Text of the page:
I wanted to go back to the preseason to our panel of predictions. (Part 1 here, Part 2 here.) We cover everything from breakouts, to busts, to midseason call-ups, trophy winners, and more. Basically, I want to review where some of the predictions went wrong and what we can learn from this.
Naturally, I’ll start with my own failures.
Dark Horse – Sam Steel
At the outset of the season, I envisioned a transition year for the Ducks. Guys like Ryan Kesler and Corey Perry would still be productive, but likely on the third or fourth lines, while guys like Steel, Troy Terry, and Max Comtois would step up and lead the next wave of the Ducks core.
That wasn’t entirely the case.
Steel’s first foray in the NHL saw three points and 17 shots on goal through 13 games, averaging under 15 minutes a game. We have to think back to the state of the Ducks in October, though: Ryan Getzlaf missed two weeks due to injury, Ondrej Kase was not in the lineup due to his own injury, and Perry was injured as well. With guys like Rickard Rakell, Jakob Silfverberg, and Andrew Cogliano in the top-6, Steel was playing on the third and fourth line most nights with guys who were either unproven or without a lot of offensive skill. He wasn’t exactly put into a position to succeed, and he, Lundestrom, and Terry were eventually sent down either for the rest of the season, or until after the trade deadline.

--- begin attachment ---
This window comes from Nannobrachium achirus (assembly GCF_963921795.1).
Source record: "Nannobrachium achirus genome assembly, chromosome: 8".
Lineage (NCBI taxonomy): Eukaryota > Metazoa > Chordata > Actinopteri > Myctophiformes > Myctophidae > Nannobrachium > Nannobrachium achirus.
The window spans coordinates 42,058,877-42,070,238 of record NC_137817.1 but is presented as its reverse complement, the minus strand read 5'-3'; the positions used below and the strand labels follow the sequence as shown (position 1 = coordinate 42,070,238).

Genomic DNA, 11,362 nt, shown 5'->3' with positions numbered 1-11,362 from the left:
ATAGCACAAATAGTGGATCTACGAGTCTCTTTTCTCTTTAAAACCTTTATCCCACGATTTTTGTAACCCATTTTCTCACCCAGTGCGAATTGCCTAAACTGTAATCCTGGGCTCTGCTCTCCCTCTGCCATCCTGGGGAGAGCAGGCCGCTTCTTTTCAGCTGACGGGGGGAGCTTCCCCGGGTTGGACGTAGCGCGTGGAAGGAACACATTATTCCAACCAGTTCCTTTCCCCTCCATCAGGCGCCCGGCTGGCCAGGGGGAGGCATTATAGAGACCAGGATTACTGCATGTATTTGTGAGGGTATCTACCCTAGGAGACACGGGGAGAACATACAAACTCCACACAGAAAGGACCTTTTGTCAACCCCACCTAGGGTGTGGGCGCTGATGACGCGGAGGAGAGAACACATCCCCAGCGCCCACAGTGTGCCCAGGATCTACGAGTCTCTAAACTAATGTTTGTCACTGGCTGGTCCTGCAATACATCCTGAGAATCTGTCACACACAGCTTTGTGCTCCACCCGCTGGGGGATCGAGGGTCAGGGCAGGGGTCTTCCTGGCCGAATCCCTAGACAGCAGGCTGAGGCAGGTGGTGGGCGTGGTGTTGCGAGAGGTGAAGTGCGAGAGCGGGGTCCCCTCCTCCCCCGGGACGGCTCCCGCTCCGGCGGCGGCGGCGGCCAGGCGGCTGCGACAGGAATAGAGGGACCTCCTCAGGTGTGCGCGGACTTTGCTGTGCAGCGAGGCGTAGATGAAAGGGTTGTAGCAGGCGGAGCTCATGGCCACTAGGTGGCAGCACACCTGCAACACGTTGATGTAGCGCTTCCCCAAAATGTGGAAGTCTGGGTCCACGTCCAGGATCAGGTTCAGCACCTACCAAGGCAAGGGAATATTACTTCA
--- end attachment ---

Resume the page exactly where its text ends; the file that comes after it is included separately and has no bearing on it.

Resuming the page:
In all, the underlying numbers weren’t great for Steel but I wonder how much of that is Anaheim being a disaster most of the season. Those numbers were really bad in October, but after his recall at the end of February, he had very strong shot share numbers for the remaining games he dressed. It really was a tale of two seasons for Steel.
I’ve still a believer in his talent and think he can be a good second-line centre in the NHL. I thought that might start in 2018-19 but clearly he needed another year of to get up to speed. I think my mistake was my own beliefs in a player’s potential clouded what I should have seen as a clear development year. It’s a mistake I’m certain I’ll make again.
Midseason Call-Up – Eeli Tolvanen
This was a popular pick amongst the Dobber team, and for good reason. There has been fanfare around Tolvanen basically since the moment he was drafted by the Predators, and likely before that from certain corners of the fantasy community. I mean, he was called up in the spring of 2018. It would make sense he’d be called up sometime this season, right?
Note: I know he was called up in December, but he only lasted four games. I don’t think this is what our writers had in mind when they predicted a midseason recall.